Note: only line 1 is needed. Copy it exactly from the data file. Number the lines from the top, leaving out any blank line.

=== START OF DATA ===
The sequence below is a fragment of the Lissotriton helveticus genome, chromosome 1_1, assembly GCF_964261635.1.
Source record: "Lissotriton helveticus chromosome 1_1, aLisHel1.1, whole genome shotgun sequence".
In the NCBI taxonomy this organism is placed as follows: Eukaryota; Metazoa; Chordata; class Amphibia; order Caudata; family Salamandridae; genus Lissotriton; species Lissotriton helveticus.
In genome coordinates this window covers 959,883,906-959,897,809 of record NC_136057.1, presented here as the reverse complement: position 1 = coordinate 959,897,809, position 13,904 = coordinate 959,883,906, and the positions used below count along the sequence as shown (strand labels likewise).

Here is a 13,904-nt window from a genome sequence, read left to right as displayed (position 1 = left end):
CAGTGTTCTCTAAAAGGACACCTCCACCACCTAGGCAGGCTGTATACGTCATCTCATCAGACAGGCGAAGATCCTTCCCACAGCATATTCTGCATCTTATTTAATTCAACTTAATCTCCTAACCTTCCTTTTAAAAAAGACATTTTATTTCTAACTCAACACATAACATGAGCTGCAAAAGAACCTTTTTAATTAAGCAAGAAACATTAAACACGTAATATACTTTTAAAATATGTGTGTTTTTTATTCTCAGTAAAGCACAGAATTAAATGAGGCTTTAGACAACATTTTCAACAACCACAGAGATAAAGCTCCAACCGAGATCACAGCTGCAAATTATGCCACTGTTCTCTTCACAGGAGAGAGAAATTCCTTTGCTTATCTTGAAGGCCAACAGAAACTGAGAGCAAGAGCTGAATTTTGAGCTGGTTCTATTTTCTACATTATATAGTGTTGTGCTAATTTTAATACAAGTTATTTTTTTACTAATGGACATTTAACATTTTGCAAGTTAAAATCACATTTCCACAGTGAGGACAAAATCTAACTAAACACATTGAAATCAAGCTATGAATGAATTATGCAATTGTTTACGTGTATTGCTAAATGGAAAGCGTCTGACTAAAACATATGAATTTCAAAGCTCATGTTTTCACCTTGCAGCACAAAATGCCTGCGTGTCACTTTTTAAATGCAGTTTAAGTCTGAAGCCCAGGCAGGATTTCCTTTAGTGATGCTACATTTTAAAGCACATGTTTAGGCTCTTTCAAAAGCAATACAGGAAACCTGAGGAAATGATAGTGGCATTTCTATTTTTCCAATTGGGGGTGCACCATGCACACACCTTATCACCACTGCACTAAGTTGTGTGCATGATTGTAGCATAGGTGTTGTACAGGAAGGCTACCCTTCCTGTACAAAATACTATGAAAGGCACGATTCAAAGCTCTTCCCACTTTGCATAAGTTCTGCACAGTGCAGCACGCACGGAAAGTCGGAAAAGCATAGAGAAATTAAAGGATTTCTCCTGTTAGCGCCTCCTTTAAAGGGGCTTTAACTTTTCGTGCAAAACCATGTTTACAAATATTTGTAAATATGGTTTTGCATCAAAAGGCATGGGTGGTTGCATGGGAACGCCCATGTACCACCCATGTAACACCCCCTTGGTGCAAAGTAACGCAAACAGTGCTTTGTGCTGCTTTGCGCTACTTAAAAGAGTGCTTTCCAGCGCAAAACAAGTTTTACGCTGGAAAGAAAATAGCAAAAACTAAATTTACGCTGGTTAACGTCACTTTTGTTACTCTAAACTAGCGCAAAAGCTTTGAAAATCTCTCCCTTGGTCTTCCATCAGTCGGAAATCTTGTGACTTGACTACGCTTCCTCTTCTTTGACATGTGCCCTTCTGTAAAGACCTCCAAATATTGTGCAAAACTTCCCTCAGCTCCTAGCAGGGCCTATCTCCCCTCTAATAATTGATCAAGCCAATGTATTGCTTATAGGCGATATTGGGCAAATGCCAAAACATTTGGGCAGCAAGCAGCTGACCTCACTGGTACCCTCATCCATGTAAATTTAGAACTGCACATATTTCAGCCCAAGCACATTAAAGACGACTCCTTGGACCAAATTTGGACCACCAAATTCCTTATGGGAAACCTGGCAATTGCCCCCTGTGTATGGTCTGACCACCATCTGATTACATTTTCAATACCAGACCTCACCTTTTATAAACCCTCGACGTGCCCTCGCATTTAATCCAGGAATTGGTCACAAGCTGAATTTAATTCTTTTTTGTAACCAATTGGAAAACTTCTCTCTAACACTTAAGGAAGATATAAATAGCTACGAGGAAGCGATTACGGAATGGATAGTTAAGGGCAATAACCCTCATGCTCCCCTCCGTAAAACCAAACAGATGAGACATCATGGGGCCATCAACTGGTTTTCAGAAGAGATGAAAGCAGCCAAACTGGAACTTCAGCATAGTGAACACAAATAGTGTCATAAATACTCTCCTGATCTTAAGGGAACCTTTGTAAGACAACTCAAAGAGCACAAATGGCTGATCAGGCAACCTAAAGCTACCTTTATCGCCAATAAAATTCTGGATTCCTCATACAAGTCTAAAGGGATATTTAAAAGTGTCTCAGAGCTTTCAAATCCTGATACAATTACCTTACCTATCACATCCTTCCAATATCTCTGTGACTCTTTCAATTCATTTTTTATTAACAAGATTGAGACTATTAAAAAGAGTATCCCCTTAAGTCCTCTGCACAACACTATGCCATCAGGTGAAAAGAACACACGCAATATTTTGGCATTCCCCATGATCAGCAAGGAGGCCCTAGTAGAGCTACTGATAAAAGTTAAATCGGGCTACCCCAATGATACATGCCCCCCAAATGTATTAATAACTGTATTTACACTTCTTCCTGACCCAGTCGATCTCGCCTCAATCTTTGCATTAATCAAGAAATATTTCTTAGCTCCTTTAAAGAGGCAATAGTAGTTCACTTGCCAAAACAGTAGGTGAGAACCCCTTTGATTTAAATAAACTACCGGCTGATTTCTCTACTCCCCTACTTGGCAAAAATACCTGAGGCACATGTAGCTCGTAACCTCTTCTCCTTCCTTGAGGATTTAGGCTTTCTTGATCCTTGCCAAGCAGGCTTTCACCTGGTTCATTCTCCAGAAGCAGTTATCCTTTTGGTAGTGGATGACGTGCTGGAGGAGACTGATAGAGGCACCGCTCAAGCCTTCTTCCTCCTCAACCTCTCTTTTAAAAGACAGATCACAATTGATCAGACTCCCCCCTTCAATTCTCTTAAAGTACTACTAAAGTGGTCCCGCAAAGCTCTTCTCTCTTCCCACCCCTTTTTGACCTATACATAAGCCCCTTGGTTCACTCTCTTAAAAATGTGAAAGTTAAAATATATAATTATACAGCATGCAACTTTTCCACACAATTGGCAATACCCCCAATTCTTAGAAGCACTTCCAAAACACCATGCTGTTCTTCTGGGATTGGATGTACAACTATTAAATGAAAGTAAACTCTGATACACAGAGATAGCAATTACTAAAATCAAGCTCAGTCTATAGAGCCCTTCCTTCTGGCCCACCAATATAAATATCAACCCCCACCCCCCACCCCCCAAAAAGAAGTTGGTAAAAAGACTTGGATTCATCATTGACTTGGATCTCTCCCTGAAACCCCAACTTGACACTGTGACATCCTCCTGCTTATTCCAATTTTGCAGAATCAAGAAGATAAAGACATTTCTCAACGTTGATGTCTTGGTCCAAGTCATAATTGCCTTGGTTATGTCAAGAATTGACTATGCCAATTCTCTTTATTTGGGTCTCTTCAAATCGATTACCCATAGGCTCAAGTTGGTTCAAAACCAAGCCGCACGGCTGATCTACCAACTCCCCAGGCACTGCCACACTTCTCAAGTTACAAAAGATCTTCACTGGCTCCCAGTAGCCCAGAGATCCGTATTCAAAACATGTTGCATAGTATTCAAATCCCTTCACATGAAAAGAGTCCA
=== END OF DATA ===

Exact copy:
The sequence below is a fragment of the Lissotriton helveticus genome, chromosome 1_1, assembly GCF_964261635.1.